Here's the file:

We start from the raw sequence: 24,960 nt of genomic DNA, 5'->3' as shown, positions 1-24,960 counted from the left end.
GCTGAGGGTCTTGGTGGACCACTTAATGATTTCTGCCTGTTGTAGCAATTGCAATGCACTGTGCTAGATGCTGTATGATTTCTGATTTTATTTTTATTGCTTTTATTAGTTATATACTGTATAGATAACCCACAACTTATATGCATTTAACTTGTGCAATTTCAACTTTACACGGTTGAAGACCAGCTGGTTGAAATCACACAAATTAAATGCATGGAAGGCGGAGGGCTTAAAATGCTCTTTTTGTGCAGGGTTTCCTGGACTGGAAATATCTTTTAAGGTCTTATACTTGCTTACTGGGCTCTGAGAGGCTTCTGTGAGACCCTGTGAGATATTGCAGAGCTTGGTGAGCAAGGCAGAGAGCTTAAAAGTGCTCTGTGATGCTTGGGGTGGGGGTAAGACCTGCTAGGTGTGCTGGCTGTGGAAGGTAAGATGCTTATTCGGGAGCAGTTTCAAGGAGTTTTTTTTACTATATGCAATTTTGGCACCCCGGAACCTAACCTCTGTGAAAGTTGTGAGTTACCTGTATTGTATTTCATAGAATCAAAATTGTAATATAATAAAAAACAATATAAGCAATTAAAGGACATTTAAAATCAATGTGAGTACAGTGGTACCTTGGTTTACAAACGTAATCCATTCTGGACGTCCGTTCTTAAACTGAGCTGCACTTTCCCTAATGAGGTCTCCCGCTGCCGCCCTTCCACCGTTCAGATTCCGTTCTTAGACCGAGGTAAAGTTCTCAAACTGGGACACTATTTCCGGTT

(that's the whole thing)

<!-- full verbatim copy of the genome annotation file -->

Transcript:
We start from the raw sequence: 24,960 nt of genomic DNA, 5'->3' as shown, positions 1-24,960 counted from the left end.
GCTGAGGGTCTTGGTGGACCACTTAATGATTTCTGCCTGTTGTAGCAATTGCAATGCACTGTGCTAGATGCTGTATGATTTCTGATTTTATTTTTATTGCTTTTATTAGTTATATACTGTATAGATAACCCACAACTTATATGCATTTAACTTGTGCAATTTCAACTTTACACGGTTGAAGACCAGCTGGTTGAAATCACACAAATTAAATGCATGGAAGGCGGAGGGCTTAAAATGCTCTTTTTGTGCAGGGTTTCCTGGACTGGAAATATCTTTTAAGGTCTTATACTTGCTTACTGGGCTCTGAGAGGCTTCTGTGAGACCCTGTGAGATATTGCAGAGCTTGGTGAGCAAGGCAGAGAGCTTAAAAGTGCTCTGTGATGCTTGGGGTGGGGGTAAGACCTGCTAGGTGTGCTGGCTGTGGAAGGTAAGATGCTTATTCGGGAGCAGTTTCAAGGAGTTTTTTTTACTATATGCAATTTTGGCACCCCGGAACCTAACCTCTGTGAAAGTTGTGAGTTACCTGTATTGTATTTCATAGAATCAAAATTGTAATATAATAAAAAACAATATAAGCAATTAAAGGACATTTAAAATCAATGTGAGTACAGTGGTACCTTGGTTTACAAACGTAATCCATTCTGGACGTCCGTTCTTAAACTGAGCTGCACTTTCCCTAATGAGGTCTCCCGCTGCCGCCCTTCCACCGTTCAGATTCCGTTCTTAGACCGAGGTAAAGTTCTCAAACTGGGACACTATTTCCGGTT